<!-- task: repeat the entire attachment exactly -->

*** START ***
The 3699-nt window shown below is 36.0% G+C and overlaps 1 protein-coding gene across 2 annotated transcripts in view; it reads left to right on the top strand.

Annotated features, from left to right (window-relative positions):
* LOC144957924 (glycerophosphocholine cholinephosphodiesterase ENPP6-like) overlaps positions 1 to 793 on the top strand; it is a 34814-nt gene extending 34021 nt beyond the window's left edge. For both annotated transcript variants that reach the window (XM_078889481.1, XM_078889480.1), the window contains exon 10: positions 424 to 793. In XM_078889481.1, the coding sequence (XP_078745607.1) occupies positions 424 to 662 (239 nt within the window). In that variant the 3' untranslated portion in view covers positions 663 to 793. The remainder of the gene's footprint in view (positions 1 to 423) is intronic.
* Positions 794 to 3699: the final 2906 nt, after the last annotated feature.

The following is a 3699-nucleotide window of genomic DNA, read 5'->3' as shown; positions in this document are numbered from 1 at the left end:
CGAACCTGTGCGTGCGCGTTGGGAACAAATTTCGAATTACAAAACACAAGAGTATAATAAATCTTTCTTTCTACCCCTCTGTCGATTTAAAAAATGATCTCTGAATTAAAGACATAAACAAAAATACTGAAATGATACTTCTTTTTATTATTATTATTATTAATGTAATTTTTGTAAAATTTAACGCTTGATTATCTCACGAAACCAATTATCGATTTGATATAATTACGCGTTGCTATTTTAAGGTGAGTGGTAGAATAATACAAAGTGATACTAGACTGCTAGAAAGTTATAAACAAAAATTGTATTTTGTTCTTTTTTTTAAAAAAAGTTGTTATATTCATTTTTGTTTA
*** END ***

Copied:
The 3699-nt window shown below is 36.0% G+C and overlaps 1 protein-coding gene across 2 annotated transcripts in view; it reads left to right on the top strand.

Annotated features, from left to right (window-relative positions):
* LOC144957924 (glycerophosphocholine cholinephosphodiesterase ENPP6-like) overlaps positions 1 to 793 on the top strand; it is a 34814-nt gene extending 34021 nt beyond the window's left edge. For both annotated transcript variants that reach the window (XM_078889481.1, XM_078889480.1), the window contains exon 10: positions 424 to 793. In XM_078889481.1, the coding sequence (XP_078745607.1) occupies positions 424 to 662 (239 nt within the window). In that variant the 3' untranslated portion in view covers positions 663 to 793. The remainder of the gene's footprint in view (positions 1 to 423) is intronic.
* Positions 794 to 3699: the final 2906 nt, after the last annotated feature.

The following is a 3699-nucleotide window of genomic DNA, read 5'->3' as shown; positions in this document are numbered from 1 at the left end:
CGAACCTGTGCGTGCGCGTTGGGAACAAATTTCGAATTACAAAACACAAGAGTATAATAAATCTTTCTTTCTACCCCTCTGTCGATTTAAAAAATGATCTCTGAATTAAAGACATAAACAAAAATACTGAAATGATACTTCTTTTTATTATTATTATTATTAATGTAATTTTTGTAAAATTTAACGCTTGATTATCTCACGAAACCAATTATCGATTTGATATAATTACGCGTTGCTATTTTAAGGTGAGTGGTAGAATAATACAAAGTGATACTAGACTGCTAGAAAGTTATAAACAAAAATTGTATTTTGTTCTTTTTTTTAAAAAAAGTTGTTATATTCATTTTTGTTTA